Brazil-Leading the Brics
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1. Will “Brazilian capitalism” sustain current GDP growth levels? Is Brazil the country of the future? “Brazilian capitalism” encouraged the development of private sectors and large amount the foreign investments. The liberalization of its economy was effected at the pace of the liberalization of the world economy by Brazil’s accession to the WTO and the rapid development of multinational firms in the primary and industrial production area. In brief, Brazilian capitalism can sustain current GDP growth levels by supporting a variety of businesses and boosting domestic economy.
Brazil’s growth in recent years has been strongly influenced by an increase in investment which promotes the increase in production capacity. Although the country has to improve education and its development strategy towards entrepreneurs, Brazil is on the right track to become one of the world’s largest economies if it continues to promote economic development policies that would sustain its current GDP growth level and if it goes on energizing its leadership role in the international relations. It is definitely a country of the future.
2. How has Brazil taken a leadership role in the global economy? Brazil can be considered as a leader of the global economy due to its rapid growth as well as its powerful impact in different world organizations. On the one side, the economy of Brazil is the world’s sixth largest by nominal GDP. Brazil is one of the fastest-growing major economies in the world with an average annual GDP growth rate of over 5 percent. It is also one of the most important exporting countries in the world. It has hundreds of trade partners, with 60 percent of exports mostly of manufactured or semi-manufactured goods.
On the other hand, Brazil is a member of diverse economic organizations, such as G20, WTO, and the Cairns Group. It held important leadership positions in the G-20 and had become a major player in multilateral trade negotiations. Brazil is also one of the leading players in the WTO’s Doha development round negotiations for discussing on lowering trade barriers around to world to boost global trade.
3. Are Brazil’s WTO actions serving the country’s long-term economic and financial interests? In the compulsory licensing issue, who is right, Brazil or Merck? What are the best arguments Brazil and the U.S. can make to the WTO’s settlement body concerning cotton subsidies? Brazil’s actions in the WTO definitely serve the country’s long-term economic goals. In 2001, Brazil argued in Doha round that the preceding 1994 Uruguay round agreements were biased against emerging markets and that developed countries had failed to uphold commitments to lower agricultural subsidies. Beyond the Doha round of trade negotiations, the Brazilian government initiated a formal dispute with the U.S. on cotton dispute through the WTO dispute process. Finally, Brazil claimed success after eight years of WTO adjudication, protecting Brazil’s agriculture exports in the long run.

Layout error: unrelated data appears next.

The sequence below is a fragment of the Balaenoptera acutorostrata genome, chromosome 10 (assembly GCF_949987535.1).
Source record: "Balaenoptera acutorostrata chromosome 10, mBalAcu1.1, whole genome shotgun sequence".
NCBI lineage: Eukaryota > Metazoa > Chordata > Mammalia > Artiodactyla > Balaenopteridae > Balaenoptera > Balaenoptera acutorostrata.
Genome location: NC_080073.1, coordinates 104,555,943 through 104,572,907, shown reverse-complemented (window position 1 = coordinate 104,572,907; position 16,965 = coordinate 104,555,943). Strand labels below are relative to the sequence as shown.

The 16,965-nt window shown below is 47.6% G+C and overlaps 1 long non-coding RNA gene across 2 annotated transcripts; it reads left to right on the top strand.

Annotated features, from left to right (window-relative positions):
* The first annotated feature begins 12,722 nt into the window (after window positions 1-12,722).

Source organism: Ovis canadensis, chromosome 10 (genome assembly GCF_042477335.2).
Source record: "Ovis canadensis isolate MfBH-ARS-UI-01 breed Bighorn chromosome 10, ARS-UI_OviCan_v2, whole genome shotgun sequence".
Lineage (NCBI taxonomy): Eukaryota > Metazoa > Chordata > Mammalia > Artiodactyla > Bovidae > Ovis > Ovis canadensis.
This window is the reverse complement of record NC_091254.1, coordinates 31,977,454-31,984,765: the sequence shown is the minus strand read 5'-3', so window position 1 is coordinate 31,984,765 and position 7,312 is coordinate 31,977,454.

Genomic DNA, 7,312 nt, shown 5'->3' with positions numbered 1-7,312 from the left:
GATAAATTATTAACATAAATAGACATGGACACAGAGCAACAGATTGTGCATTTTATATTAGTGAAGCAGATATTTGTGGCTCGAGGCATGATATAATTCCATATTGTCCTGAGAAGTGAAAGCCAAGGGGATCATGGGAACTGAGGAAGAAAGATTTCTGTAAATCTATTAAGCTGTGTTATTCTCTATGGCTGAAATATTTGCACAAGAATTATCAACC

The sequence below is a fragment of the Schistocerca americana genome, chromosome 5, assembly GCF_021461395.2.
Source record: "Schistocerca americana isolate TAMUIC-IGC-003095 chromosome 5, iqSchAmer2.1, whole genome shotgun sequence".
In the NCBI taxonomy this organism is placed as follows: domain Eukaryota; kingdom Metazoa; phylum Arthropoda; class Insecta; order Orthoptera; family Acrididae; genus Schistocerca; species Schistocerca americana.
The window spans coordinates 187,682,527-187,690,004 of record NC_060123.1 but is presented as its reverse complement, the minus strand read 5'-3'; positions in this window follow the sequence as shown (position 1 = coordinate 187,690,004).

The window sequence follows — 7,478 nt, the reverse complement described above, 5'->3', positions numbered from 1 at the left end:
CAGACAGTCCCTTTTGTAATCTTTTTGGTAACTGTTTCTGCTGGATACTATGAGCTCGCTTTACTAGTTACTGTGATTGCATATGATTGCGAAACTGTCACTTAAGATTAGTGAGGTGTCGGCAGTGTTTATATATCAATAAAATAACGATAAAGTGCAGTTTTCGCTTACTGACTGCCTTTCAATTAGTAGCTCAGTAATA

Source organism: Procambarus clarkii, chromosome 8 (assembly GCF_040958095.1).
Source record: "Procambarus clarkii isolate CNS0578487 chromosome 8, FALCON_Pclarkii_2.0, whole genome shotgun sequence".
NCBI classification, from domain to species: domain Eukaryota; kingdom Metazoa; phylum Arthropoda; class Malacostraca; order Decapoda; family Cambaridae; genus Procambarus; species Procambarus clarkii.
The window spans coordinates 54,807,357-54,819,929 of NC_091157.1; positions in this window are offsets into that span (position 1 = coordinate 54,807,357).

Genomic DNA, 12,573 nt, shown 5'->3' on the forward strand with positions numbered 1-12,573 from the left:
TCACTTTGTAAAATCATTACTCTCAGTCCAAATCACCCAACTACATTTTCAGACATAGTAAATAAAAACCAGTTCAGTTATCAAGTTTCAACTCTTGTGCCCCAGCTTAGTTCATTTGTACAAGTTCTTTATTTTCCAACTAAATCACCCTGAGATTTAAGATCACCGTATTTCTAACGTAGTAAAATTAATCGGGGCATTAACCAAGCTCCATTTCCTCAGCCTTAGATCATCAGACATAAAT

In case of the compulsory licensing issue, in my point of view, Brazil is right and can be understood. By breaking the patent on Efavirenz, it has saved the country more money and allowed the government to legally purchase generic versions of the drug under provisions permitted by the WTO rules. While Brazil has been criticized for its strategy to get cheaper AIDS drugs, one can notice that its policy has worked well and has undoubtedly saved many lives. Merck, in its disagreement with Brazil’s negotiation, demonstrated clearly that it is more interested in increasing profits. Therefore, the goals are completely different and Brazil’s tactics to save lives were applauded.
Brazil claimed for reasons which declared that the U.S. has violated the WTO’s Agreement on Agriculture. The best arguments for Brazil are that production flexibility contract payments and direct payments violated WTO provisions regarding trade distorting subsidies, and that export credit guarantees, which included loans to traders and subsidized credit to foreign banks for the purchase of U.S. agricultural products, violated the AoA. The best way to respond government subsidies, according to Paul Krugman is to help establish rules of the game that minimize the use of trade-distorting subsidies (McGraw-Hill, page 211). And this is exactly what Brazil’s stance against the U.S. policy helped the WTO to do. While for the U.S., the best argument would be that article 13 of the AoA, termed the peace clause, granted signatory countries until 2004 to phase out domestic subsidies and export promotions, indicating that they did not violate the agreement and giving themselves good cause to argue.